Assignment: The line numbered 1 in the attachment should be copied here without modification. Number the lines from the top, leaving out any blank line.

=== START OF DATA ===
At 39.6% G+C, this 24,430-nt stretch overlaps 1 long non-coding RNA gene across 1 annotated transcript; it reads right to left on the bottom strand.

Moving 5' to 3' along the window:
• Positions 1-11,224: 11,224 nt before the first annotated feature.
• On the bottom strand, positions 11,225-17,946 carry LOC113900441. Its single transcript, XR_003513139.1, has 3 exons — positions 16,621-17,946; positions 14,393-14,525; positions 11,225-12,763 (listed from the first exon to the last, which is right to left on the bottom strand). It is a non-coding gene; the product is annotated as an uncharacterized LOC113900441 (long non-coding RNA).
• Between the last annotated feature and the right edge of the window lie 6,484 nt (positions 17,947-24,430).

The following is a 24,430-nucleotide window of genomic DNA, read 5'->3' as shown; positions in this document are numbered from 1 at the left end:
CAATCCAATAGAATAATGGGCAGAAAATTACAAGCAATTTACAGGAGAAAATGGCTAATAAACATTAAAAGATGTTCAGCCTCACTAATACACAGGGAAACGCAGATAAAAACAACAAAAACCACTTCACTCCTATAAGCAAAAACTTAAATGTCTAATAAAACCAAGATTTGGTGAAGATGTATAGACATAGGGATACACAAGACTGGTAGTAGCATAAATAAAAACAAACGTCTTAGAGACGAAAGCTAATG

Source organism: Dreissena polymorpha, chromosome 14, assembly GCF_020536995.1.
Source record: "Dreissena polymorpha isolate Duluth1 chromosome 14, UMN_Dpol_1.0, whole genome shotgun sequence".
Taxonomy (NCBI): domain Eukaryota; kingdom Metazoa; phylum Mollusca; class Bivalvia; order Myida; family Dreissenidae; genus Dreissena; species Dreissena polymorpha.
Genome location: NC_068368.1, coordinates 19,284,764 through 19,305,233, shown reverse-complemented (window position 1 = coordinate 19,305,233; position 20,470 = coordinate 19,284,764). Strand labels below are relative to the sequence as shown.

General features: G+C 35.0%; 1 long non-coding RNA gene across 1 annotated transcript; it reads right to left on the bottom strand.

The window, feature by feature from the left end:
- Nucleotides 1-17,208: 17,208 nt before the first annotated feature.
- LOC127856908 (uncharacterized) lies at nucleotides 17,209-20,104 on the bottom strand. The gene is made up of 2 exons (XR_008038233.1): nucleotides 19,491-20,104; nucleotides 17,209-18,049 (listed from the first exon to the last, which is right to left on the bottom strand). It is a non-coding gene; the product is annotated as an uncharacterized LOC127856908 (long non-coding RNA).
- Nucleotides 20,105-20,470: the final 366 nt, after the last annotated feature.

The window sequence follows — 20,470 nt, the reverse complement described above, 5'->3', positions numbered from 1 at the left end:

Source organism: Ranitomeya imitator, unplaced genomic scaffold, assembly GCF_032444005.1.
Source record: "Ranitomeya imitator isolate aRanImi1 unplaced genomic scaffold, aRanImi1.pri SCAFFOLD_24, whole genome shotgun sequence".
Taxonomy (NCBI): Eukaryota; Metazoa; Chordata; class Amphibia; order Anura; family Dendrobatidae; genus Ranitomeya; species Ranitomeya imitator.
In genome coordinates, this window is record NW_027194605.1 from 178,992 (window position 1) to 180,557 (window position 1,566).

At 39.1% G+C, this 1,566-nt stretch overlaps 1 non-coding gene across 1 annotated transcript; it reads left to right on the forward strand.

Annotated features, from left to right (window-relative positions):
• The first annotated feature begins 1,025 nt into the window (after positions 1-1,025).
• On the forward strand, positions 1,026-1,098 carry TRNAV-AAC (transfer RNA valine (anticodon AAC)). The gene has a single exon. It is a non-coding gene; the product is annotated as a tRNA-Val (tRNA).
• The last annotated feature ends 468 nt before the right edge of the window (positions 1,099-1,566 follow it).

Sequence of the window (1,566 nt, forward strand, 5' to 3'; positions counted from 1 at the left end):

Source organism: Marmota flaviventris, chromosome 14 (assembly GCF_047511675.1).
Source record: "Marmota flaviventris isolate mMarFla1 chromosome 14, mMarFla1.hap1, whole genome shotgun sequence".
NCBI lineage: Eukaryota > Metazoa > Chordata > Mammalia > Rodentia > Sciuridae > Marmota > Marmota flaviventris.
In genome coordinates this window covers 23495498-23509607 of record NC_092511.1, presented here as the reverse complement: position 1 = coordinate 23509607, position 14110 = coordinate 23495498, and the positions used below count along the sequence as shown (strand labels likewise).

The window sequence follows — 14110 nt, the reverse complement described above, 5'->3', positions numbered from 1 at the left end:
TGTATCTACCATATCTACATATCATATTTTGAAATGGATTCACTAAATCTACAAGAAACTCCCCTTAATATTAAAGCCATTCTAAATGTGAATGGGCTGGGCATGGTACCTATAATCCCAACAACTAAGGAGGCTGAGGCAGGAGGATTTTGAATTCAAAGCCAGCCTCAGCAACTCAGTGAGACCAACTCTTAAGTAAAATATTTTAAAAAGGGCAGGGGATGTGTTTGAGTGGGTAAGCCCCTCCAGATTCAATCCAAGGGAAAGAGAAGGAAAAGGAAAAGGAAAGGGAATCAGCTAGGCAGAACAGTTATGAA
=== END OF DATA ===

At 39.6% G+C, this 24,430-nt stretch overlaps 1 long non-coding RNA gene across 1 annotated transcript; it reads right to left on the bottom strand.